Each employer and its insurer will have rules as to what may and may not be added or changed, so be sure to read the Open Enrollment Guide carefully. Some of the possible changes are listed below.

Medicare
Medicare beneficiaries have several choices as well, and the choices must be made between November 15 and December 31 with all changes effective January 1, 2011.

Original Fee For Service Medicare – Many people elect to stay with original Fee-For-Service Medicare. It consists of Part A – Hospital Coverage; Part B – Medical Coverage; and Part D – Prescription Drug Coverage. Parts A and B of original Medicare are the same for everyone, however, each beneficiary can elect in which prescription drug plan to enroll.

The only way to determine which Drug Plan is best for you is to compare plans using your own prescriptions, since not all plans cover all medications. There is a program on line at www.medicare.gov that allows you to enter your medications and where you live and it will show you what each plan would cost you out of your pocket based on your medications. Even if your current Drug Plan has been serving you well, it is advisable to re-run the program in case your medications have changed or your drug plan is revising its formulary for the coming year. The plans for 2011 are already up on the website.

For persons who are not comfortable with computers, Medicare’s toll-free number (800-MEDICARE) will do the same calculation. However, I recommend you find a friend or relative who will do it for you, because the results are too long and involved for a telephone operator to spend much time reviewing all options.  

Medicare Advantage Plans – These are plans offered by insurance companies and health service providers that are an alternative to Fee-for-Service Medicare. Many of these plans are Health Maintenance Organizations, but there are also Preferred Provider Organization Plans, Special Needs Programs, and Private Fee for Service plans, although all types are not available in all states.

Under these plans, Medicare pays the insurance company to provide all of your medical care. Benefits under your red, white, and blue Medicare card are no longer covered directly, but the Medicare Advantage Plan must offer all of its benefits and may add more. Some plans may also charge an additional premium, usually relatively small. These plans also include the prescription drug coverage in their plan so you don’t have to work through the Part D coverage question.

Important Change: Under the new Affordable Healthcare Act, all Medicare Advantage plans must limit the claimant’s out-of-pocket expenses to no more than $6,700 per year.

During this Open Enrollment Period, persons may switch from one Medicare Advantage Plan to another or move back to or away from Fee-For Service Medicare.

All changes made to Medicare take effect on January 1.

Important Change: The enrollment period from January 1 through March 31 when one could change from one Medicare Advantage to another is eliminated. In its place is a Disenrollment Period: from January 1 through February 14, one can leave a Medicare Advantage Plan and move to Original Fee-for-Service Medicare and also have a Special Enrollment Period to add Prescription Drug Coverage.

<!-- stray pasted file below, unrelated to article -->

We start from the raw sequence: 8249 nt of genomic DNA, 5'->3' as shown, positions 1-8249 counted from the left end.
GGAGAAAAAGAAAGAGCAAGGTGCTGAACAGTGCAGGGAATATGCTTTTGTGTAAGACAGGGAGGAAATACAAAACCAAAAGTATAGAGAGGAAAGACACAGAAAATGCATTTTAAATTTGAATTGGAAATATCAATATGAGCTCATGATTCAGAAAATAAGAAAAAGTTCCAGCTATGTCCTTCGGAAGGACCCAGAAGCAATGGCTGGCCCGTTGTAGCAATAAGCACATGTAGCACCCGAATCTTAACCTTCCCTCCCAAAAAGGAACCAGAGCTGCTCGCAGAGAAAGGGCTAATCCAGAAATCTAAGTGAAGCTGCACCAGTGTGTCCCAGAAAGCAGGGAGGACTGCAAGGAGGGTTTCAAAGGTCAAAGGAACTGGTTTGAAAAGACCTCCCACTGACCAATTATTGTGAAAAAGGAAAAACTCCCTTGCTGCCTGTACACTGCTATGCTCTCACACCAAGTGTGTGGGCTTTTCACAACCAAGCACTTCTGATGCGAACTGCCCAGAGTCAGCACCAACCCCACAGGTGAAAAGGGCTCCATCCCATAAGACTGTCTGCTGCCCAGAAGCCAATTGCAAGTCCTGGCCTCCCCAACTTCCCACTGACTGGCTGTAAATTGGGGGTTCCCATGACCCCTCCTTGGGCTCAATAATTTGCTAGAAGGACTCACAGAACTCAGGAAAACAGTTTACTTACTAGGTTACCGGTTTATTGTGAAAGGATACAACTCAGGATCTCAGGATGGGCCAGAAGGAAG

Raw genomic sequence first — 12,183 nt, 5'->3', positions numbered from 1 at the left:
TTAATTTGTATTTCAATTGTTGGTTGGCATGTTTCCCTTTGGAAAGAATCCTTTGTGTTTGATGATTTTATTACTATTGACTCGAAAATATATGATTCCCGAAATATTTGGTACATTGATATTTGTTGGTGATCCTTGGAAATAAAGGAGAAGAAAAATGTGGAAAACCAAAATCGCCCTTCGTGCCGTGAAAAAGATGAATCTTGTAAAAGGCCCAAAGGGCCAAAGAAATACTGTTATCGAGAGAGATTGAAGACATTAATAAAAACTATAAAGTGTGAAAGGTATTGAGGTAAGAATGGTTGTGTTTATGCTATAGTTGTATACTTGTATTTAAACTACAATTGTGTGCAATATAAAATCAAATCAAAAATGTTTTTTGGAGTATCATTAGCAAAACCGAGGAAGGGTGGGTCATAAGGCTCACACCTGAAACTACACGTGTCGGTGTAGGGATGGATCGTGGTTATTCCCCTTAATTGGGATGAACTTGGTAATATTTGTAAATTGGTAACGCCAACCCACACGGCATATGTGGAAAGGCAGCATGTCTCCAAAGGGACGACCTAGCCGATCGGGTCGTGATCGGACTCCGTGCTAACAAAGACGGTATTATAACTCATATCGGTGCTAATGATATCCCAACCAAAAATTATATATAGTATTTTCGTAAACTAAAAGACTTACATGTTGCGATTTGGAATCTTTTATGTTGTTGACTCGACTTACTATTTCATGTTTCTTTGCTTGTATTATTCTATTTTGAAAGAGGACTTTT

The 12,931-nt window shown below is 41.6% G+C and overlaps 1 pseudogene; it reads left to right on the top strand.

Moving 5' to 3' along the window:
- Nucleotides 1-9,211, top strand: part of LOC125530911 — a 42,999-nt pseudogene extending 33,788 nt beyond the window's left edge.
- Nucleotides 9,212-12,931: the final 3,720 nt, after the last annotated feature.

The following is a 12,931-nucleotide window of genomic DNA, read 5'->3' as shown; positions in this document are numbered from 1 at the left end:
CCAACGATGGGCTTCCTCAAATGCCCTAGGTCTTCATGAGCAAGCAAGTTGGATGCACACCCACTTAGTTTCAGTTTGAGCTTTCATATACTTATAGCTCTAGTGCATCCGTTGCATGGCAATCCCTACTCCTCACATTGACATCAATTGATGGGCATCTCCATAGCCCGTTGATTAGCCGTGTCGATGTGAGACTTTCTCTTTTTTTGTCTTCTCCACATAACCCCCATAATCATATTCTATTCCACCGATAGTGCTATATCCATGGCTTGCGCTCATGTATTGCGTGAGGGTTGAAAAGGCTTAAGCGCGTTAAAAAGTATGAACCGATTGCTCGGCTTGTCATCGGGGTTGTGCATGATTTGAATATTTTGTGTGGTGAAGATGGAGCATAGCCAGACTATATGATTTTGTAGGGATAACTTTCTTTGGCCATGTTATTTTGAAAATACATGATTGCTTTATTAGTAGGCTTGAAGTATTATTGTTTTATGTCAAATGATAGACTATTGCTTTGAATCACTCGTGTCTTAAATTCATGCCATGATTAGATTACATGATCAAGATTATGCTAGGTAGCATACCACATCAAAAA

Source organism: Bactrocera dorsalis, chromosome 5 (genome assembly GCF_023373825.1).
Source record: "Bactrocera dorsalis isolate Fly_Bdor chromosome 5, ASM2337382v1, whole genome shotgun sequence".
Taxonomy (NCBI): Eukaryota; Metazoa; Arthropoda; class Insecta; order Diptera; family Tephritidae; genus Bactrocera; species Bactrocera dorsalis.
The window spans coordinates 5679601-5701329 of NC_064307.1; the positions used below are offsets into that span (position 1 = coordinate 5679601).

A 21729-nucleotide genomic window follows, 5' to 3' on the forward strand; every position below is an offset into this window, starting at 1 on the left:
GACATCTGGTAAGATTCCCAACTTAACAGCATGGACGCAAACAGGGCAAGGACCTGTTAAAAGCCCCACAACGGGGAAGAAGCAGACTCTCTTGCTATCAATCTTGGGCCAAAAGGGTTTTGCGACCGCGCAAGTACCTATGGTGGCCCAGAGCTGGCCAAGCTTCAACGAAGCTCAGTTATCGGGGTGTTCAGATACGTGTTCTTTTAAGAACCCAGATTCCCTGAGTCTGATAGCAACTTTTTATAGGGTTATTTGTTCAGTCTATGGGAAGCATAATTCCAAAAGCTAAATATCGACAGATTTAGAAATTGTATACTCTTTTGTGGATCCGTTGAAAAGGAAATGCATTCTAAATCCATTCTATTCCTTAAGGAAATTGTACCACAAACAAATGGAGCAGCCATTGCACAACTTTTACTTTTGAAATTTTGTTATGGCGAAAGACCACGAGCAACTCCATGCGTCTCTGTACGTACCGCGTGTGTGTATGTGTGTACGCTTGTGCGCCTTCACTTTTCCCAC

Also, for persons who did not enroll in Medicare Part B when it was first available and who do not qualify for a Special Enrollment Period, there is a General Enrollment Period between January 1 and March 31 of each year with the Part B coverage taking effect the following July 1. There will usually be a surcharge to the premium of 10% for each year you could have been in Part B but were not.


Back to top


Healthwise: Living Donation Liver Transplantation
—Lucinda K. Porter, RN

Thanksgiving is traditionally a time to take stock of our blessings, and this year I am especially grateful for the extreme generosity of one of my stepsons. This fall he donated a kidney to his sister-in-law.  They weren’t especially close, but her tenuous hold on life moved him to want to help. Now she is dialysis-free and reclaiming her life.

As my family gathered around this transplant, I became immersed in the topic of living donation. Because I live with and write about chronic hepatitis C virus infection (HCV), I was curious about the issue from the perspective of the living liver donor. (Try saying lively living liver donor ten times fast.)

According to the Organ Procurement and Transplant Network (OPTN), there are 16,000 patients on the liver transplant waiting list. HCV is the most common reason that people are listed. The number of livers that are donated is lower than the need, so a small percentage of patients die before they receive a transplant.

Live organ donation provides more livers to help fill this need. However, living liver donation is a complicated prospect, filled with risk and ethical issues. A few donors have died from post-surgical complications. It is hard to reconcile putting a healthy person’s life at risk, even for a noble cause.